Arcadian Adventures with the Idle Rich
A great countryman of ours: a man to thank God
for. Robertson Davies
Stephen Leacock was known as one of the finest writers in the first half of the 20th century---a spellbinding and unique Canadian version of Dickens, Twain and Swift. Leacock has been called a Tory humanist and that he was—an Anglican grounded and rooted in the best of the classical Anglican way. Most know Leacock through his kindly satire, Sunshine Sketches of a Little Town (1912), but the companion and must read novel to Sunshine Sketches is Arcadian Adventures with the Idle Rich (1914). It is the 100th anniversary in 2014 of the publication of this brilliant novel that covers religion, politics, education, economics and much else. Arcadian Adventures has more bite, more demanding social satire and deeper probes than the sweeter and gentler Sunshine Sketches, but it is imperative that the two books be seen as one---the final chapter of Sunshine Sketches, “L’Envoi: The Train to Mariposa”, points the way and is the portal into Arcadian Adventures with the Idle Rich.
Arcadian Adventures with the Idle Rich is divided into 8 readable and compelling chapters: 1) A Little Dinner with Mr. Lucullus Fyshe, 2) The Wizard of Finance, 3) The Arrested Philanthropy of Mr. Tomlinson, 4) The Yahi-Bahi Oriental Society of Mrs. Rasselyer-Brown, 5) The Love Story of Mr. Peter Spillikins, 6) The Rival Churches of St. Asaph and St. Osoph, 7) The Ministrations of the Rev. Uttermust Dumfarthing and 8) The Great Fight for Clean Government. Each chapter, again and again, punctures the façade of image and public persona, clarifies the nature of crude and subtle hypocrisy and suggests an ideal worth living towards.
The chapters, “The Rival Churches of St. Asaph and St. Osoph (6)” and “The Ministrations of the Rev. Uttermust Dumfarthing (7)” illuminate, in a brilliant and poignant manner, the rot and flabbiness in a more aesthetic notion of Anglicanism that has lost its deeper theological and public way. It is impossible to miss in Arcadian Adventures Leacock’s High Tory concern for those who are poor and marginalized and how the idle and irresponsible rich ignore the needy with a multiplicity of silly diversions and distractions (including many religious ones). Leacock makes it abundantly clear in “The Yahi-Bahi Oriental Society of Mrs. Rasselyer-Brown (4)” what happens in the human quest when spirituality cuts itself loose from the moorings of religion----when religion goes bad, though (and Leacock does spoof this within Christianity), oriental spirituality is often idealized as the answer-----Leacock is just as quick to puncture this romanticized oriental spirituality as he is debased Christian religion----there is a sort of prophetic vigor in Leacock’s insights and higher Anglican vision---such is the satirical way of such satirists such as Jonathan Swift---Leacock was, in many ways, a Canadian Tory Anglican Swift.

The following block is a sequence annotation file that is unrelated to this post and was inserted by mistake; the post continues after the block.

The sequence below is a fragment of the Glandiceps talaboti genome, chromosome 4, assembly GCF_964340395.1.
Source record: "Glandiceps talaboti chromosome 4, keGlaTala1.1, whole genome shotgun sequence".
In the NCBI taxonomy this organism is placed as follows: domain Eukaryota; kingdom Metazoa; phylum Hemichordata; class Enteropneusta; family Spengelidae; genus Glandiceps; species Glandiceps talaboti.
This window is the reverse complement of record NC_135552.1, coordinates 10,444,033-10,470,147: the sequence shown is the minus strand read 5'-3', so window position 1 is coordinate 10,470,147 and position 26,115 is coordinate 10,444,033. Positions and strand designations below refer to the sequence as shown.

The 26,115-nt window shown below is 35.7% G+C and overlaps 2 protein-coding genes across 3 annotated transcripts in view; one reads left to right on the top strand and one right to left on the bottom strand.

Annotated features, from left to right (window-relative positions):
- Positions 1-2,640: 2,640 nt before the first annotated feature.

The deeper insights of Arcadian Adventures congeal around the economic issue and core---all is tainted and poisoned when coppers and shekels become the litmus test of a new classism, a nouveau riche that have no serious depth or commitment to a more solid religious vision, no sense of public and political responsibility to the least of these, a skewed notion of education and a calculating attitude to human relationships and friendships. In short, Leacock has little patience for the Plutorians (Pluto was the blind god of wealth) who live in their sanitized and plutocratic mausoleum, amusing themselves to death while ignoring basic human needs, justice for the needy and compassion. Leacock, as classical Tory Anglican, found such attitudes and ways of life abysmal and Arcadian Adventures of the Idle Rich satirizes such a way of life in the most graphic and not to be forgotten way. This is Anglican prophetic theology fleshed out in a literary and poignant manner.
There is something quite perennial about the themes that Leacock addresses in Arcadian Adventures, hence its relevance both in 1914 and 2014. Robertson Davies (one of the finest Canadian novelists of the 20th century and an Anglican) said of Leacock, “A great countryman of ours: a man to thank God for”. There is much more that could be said about Arcadian Adventures if space permitted--a read of the novel is best, of course-- Gerald Lynch’s Stephen Leacock: Humour and Humanity (Chapter 6: ‘Between a Vault and a Dark Place: Religion and Politics in Plutoria”) is a fine place to begin the journey into the High Tory Anglicanism of Stephen Leacock, a man, indeed, to thank God for.
(with thanks to Anna Yin for tech support)